So we see that Amazon and Barnes & Noble would account for more than 27% of tablet share in the fourth quarter, with Android tablets accounting for less than 12%. Not only is that a HUGE decrease in market share year on year, it actually shows a VOLUME decrease! We can debate the Nook Color figures in 2010 versus 2011 … but in general it shows what I have said all along – there is a general consumer rejection of Android Tablets.

Let me say it again: MOST (87%) people DO NOT WANT an Android Tablet – they WANT an iPad, an Amazon tablet or a Barnes & Noble tablet.

Before I questioned the shipment numbers for Android. Why? Well, in specific I look at Samsung. Last year there was talk of 1-2 million Galaxy Tabs shipped in Q4 2010 which were then counted as sales – when we later found to be MUCH less than 100,000! Not only that, but the Android tablet return rate has repeatedly been shown to exceed even the very high return numbers of Android phones … which compares to the ~2% iOS returns.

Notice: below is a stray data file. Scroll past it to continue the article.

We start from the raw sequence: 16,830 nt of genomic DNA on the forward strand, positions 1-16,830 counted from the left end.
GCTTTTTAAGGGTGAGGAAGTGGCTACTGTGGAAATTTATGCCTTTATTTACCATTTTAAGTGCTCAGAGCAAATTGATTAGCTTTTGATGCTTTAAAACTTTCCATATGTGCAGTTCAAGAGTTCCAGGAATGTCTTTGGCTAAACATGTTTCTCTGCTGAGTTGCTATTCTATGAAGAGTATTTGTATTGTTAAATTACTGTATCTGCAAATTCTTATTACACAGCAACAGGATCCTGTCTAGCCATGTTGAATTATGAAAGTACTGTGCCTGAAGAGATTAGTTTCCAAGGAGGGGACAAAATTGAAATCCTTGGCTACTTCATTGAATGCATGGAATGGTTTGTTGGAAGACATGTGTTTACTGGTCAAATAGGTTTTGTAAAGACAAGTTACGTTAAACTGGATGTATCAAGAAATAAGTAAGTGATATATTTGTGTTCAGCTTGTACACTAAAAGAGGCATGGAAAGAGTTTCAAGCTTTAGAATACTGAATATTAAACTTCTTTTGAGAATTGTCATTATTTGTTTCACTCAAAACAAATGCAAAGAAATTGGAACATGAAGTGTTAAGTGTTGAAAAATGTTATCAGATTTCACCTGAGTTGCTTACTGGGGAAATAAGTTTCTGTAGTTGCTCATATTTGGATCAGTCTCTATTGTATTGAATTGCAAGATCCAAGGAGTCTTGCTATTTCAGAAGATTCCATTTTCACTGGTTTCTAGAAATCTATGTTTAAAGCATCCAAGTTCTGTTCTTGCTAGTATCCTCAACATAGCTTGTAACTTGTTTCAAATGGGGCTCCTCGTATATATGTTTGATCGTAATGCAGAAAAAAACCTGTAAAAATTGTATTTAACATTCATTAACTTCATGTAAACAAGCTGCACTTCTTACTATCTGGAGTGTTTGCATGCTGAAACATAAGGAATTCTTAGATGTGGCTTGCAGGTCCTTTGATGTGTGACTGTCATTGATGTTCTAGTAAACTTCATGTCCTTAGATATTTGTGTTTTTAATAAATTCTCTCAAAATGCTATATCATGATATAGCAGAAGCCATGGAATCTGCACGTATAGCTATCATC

And this year Samsung stopped reporting actual numbers and only reports deltas from prior year ‘for competitive reasons’. Aside from calling BS on that in general, I see it as a clever ‘out’ for Samsung to avoid discussing numbers in general, leaving speculation to analysts … which always benefits and never hurts Samsung! So if Samsung was pegged at 1.5 million tablets for 2010 and reported a 66% increase for 2011, then analysts would report 2.5 million in sales as FACT. So once again we are dealing with Apple’s actual 15.4 versus some phantom estimate from analysts regarding Samsung.

Finally – look at the most iconic Android tablets of the last year. We have the Xoom (failure), Galaxy Tab 10.1 (globally found to be a shameless iPad clone), HTC Flyer (key feature is a stylus … but it required a $89 stylus bought separately – which no one did), and a bunch of other generic and mediocre tablets no one remembers. And … the ASUS Transformer (and now Transformer Prime). One of the very best selling and most unique Android devices of the past year, quickly getting the Ice Cream Sandwich update, and iconic because of the keyboard dock with trackpad and battery extender (albeit for $150 more).